Killin' Time in Appalachia
WARNING: THIS POST CONTAINS GRAPHIC IMAGES OF DEER HUNTING. IF BLOOD, GUTS, OR DEAD ANIMALS UPSET YOU, YOU MIGHT CONSIDER AVERTING YE OLDE EYEBALLS AND ORDERING UP SOME SEITAN WINGS INSTEAD (SORRY NOT SORRY)
Highland County, Virginia: With roughly 4.5 people per square mile, and a total population of about 2,200, it's the fifth least populous county east of the Mississippi River. That's small ya'll! However, it happens to be my personal favorite place in. the. world. I'm super biased with that opinion because my family has been spending our down-time here for the past 30 years.
Out in this neck of the woods most days are spent at a slower pace. Long walks in the forest replace cell phones (there's no service anyway), and good conversation around the campfire is one heck of a Netflix substitute. But the highlight of everyone's year around here is always hunting season. White tail deer are abundant in these woods, providing folks with an activity that serves as both a timeless tradition and a way to feed one's family through the winter. A different energy fills the air, and the hills and hollows come alive with an excitement only a hunter can know.
Opening day of rifle season falls on the Saturday before Thanksgiving and lasts for two short weeks. Around this time, most of the leaves have fallen and the mountain air is wonderfully crisp. This year, a sausage fest consisting of my father, my husband, my uncle, my cousin, and a mixed group of various family friends set out into the cold Virginia morning to find themselves a kill (cue Deliverance banjo). While I opted out of opening day this season, I've been hunting since I was a wee lass, and remain the only woman to hunt on this here land. Yes, it's a male dominated activity... but you may (or may not) be pleased to know that, according to the NRA, female shooters and hunters are on the rise.
Both my husband and my father (pictured above) got bucks this weekend. After field dressing and loading the carcasses into the truck, we set off down the road to my uncle's cabin where we regrouped with the rest of the crew to see wut up. As a youngin', I quickly learned that the sight of men gathering around the bed of a truck during hunting season meant serious business. Of course, everyone wants to see what your deer looks like... but questions swirl around the details of the kill: What time did you shoot? How many did you see? How many yards away was it? Did you have to track it? And most importantly, Did the tongue flop?
After an essential gathering 'round the truck session concluded, we shot on over the mountains to the nearby Shenandoah Valley where we've been taking our deer to be processed by a wonderful Mennonite family the past few years. Each generation plays a role in this family-run business, and upon our arrival to their homestead, we were greeted by the man in charge on the intake deck: A tiny towhead covered in deer blood and wielding a very sharp knife. Using his blade as a pointer, he directed us to drop our deer amongst the lineup of others he was busy prepping for the butcher.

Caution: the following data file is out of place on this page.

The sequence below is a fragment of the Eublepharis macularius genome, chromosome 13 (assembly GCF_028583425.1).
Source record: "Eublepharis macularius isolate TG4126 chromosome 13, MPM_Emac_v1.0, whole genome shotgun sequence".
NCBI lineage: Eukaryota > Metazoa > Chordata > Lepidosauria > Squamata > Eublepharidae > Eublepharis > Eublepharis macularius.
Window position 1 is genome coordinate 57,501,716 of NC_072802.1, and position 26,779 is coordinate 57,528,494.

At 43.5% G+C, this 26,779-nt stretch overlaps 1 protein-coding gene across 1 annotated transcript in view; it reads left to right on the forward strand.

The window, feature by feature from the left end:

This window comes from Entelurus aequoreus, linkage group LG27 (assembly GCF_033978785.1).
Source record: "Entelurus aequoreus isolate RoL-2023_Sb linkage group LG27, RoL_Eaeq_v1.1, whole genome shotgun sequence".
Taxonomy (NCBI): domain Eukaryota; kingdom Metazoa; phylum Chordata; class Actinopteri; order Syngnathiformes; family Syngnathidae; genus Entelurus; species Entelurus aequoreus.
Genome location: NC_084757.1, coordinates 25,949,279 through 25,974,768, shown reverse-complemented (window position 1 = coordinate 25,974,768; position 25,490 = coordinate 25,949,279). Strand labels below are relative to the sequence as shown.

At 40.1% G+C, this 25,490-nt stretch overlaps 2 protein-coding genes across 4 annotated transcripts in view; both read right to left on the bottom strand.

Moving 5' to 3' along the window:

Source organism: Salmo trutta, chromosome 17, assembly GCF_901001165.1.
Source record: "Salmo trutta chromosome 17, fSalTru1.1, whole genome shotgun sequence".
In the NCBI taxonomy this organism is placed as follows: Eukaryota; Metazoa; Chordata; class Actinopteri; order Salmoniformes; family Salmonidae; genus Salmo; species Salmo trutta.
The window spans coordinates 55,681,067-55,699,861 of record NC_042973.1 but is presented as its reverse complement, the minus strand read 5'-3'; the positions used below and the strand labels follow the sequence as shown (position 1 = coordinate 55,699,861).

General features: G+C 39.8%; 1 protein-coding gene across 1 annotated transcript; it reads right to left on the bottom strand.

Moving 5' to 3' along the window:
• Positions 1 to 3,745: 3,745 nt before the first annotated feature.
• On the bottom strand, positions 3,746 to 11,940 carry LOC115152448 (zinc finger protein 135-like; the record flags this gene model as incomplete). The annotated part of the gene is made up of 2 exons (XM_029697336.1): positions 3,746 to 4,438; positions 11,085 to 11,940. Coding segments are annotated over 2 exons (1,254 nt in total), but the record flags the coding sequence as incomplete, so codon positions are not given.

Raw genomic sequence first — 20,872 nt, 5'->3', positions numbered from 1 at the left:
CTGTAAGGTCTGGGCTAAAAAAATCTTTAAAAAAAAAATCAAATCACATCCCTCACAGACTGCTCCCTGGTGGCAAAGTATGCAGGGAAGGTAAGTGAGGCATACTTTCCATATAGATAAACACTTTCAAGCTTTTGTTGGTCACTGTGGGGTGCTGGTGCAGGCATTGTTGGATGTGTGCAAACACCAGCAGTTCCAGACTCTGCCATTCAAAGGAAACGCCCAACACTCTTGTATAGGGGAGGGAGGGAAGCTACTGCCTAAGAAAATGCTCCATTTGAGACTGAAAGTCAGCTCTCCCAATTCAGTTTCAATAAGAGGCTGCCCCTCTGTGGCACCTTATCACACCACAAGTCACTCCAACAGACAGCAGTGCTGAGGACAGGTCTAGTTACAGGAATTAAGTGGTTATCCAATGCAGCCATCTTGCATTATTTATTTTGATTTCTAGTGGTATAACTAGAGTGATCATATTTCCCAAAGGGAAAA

Being a Mennonite-run operation, there are certainly no computers. All orders and tags are hand-written by the owner, Charlie, who also makes sure to ask exactly how spicy you want your smoked sausage and bologna. While our venison order was being rounded out with the addition of jerky, snack sticks, tenderloins, and ground, a steady stream of carcasses were being carried in and strung up for processing in the next room. Charlie is a jovial character, and granted me permission to wander over to the processing room for some better shots. What a guy!
Of course, no hunting weekend is complete without gathering around the kitchen table at my uncle's cabin back at the farm with one's beverage(s) of choice at hand. "Drinking to the kill" commences, with Crown Royal being specially reserved for whomever landed the biggest buck that day. Tales of yore and cheap beer flow late into the night, often concluded by a real classy Seagram's VO night cap. Man, this just might be the good life.
Spending time out in the country like this always resets my soul a little bit. The droning hum of our chaotic world fades away, and I slowly start to remember the simple joys life has to offer. That's some cheesy sentimental shit, I know. But, as my mother aptly pointed out to me recently, "No matter how bad you might feel, a walk in the woods will always make you feel better." No truer words have been spoken, and I can now confirm that moms really do know everything!